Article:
BOSTON The 115th Boston Marathon has begun.
The wheelchair field was first across the starting line in Hopkinton on Monday morning, followed by the elite women. Then the clock started on the elite men and the sold-out field of 26,964 other runners traversing the 26.2 miles from Hopkinton to Boston’s Back Bay.
It was the largest field for the race except for the 100th anniversary race in 1996. The unprecedented interest filled out the available spots in just eight hours, breaking the previous record of 65 days and forcing race organizers to change the process for next year’s race.
The Boston Athletic Association also changed the start so that the field goes off in three waves of about 9,000 runners apiece.
It was 46 degrees in Hopkinton at the start with a tailwind of 14 mph. Temperatures were expected to climb into the high 50s and low 60s – perfect weather that could put the course record in jeopardy. It was set just last year by Kenyan Robert Kiprono Cheruiyot, whose time of 2 hours, 5 minutes, 52 seconds shattered the previous mark by more than a minute.
Ethiopia’s Teyba Erkesso is back to defend her women’s title. American Kara Goucher, who finished third in 2009, is back after taking last year off to have a baby, as is four-time winner Catherine Ndereba.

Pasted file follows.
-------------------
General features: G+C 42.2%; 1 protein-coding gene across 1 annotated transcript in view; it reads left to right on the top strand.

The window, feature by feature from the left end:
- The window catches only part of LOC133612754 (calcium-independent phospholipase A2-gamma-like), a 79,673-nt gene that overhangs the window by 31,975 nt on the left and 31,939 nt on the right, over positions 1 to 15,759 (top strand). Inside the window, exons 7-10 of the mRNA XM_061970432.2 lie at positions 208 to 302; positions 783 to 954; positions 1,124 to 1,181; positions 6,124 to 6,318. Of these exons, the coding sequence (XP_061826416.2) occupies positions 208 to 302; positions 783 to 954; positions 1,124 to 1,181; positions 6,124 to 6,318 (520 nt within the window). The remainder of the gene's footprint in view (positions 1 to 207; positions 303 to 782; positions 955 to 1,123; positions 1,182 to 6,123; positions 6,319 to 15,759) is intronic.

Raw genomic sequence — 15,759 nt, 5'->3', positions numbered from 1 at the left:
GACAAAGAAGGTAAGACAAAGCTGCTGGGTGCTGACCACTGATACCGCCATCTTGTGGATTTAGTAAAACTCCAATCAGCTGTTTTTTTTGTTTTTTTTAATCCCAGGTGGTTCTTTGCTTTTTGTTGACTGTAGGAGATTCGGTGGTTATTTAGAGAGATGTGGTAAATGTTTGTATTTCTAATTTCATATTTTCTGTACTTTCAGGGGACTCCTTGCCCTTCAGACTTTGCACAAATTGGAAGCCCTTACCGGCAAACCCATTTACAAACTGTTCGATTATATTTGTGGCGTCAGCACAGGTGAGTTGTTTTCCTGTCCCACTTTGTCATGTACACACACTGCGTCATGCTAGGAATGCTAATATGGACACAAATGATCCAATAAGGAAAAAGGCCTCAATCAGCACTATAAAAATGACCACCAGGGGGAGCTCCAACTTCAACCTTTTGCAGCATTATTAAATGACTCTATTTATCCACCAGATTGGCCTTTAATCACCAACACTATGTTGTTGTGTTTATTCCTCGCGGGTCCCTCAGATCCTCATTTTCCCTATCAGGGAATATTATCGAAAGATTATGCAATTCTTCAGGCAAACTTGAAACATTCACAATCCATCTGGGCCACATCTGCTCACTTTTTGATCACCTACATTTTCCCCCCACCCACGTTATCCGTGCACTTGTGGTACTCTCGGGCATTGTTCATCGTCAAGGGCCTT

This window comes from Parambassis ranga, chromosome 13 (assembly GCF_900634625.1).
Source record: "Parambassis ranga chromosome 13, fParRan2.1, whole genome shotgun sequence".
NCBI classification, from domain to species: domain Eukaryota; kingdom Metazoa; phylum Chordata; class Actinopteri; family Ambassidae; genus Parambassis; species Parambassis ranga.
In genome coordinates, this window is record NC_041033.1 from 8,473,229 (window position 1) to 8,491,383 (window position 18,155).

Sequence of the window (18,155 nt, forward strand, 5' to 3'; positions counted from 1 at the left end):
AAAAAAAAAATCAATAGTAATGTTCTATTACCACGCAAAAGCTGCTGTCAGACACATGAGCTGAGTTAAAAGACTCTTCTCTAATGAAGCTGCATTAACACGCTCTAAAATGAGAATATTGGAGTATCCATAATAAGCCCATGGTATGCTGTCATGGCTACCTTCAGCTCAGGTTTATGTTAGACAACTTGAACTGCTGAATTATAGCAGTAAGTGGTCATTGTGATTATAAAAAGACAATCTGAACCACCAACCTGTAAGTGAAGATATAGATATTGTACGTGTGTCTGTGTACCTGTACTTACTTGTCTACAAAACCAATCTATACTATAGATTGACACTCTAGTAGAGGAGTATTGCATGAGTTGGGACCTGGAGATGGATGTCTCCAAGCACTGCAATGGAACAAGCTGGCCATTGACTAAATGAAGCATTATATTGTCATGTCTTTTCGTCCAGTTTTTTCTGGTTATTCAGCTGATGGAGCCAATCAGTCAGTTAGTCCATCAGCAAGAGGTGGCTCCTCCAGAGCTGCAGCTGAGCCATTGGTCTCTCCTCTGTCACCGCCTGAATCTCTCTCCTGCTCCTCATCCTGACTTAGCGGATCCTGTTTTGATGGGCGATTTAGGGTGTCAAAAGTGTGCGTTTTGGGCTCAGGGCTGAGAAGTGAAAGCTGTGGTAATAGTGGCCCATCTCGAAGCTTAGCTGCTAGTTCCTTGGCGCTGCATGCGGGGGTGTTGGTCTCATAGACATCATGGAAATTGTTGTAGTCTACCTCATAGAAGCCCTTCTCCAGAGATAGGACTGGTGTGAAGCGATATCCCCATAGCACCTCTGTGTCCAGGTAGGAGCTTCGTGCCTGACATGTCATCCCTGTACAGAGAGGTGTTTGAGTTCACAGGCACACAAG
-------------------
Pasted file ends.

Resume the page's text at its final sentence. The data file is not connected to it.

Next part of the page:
Geoffrey Mutai of Kenya has the fastest time in the field with a 2:04:55 in Rotterdam last year. American Ryan Hall, who finished third in ’09 and last year broke the American record in Boston, is also back for another try.
Ernst Van Dyk, the 2010 wheelchair champion, is seeking an unprecedented 10th title, and women’s defending champ Wakako Tsuchida overcame training difficulties in Japan after the earthquake to try for her fifth in a row.
UPDATE: Masazumi Soejima of Japan has won the Boston Marathon men’s wheelchair division for the second time in 1 hour, 18 minutes, 50 seconds.
Soejima, who also won in 2007, was in third place in the final stretch but made a final frantic push to pass Australian Kurt Fearnley and nine-time champion Ernst Van Dyk of South Africa, who both finished in 1:18.51.
Van Dyk had won nine of the last 10 men’s wheelchair races, his string broken by Soejima.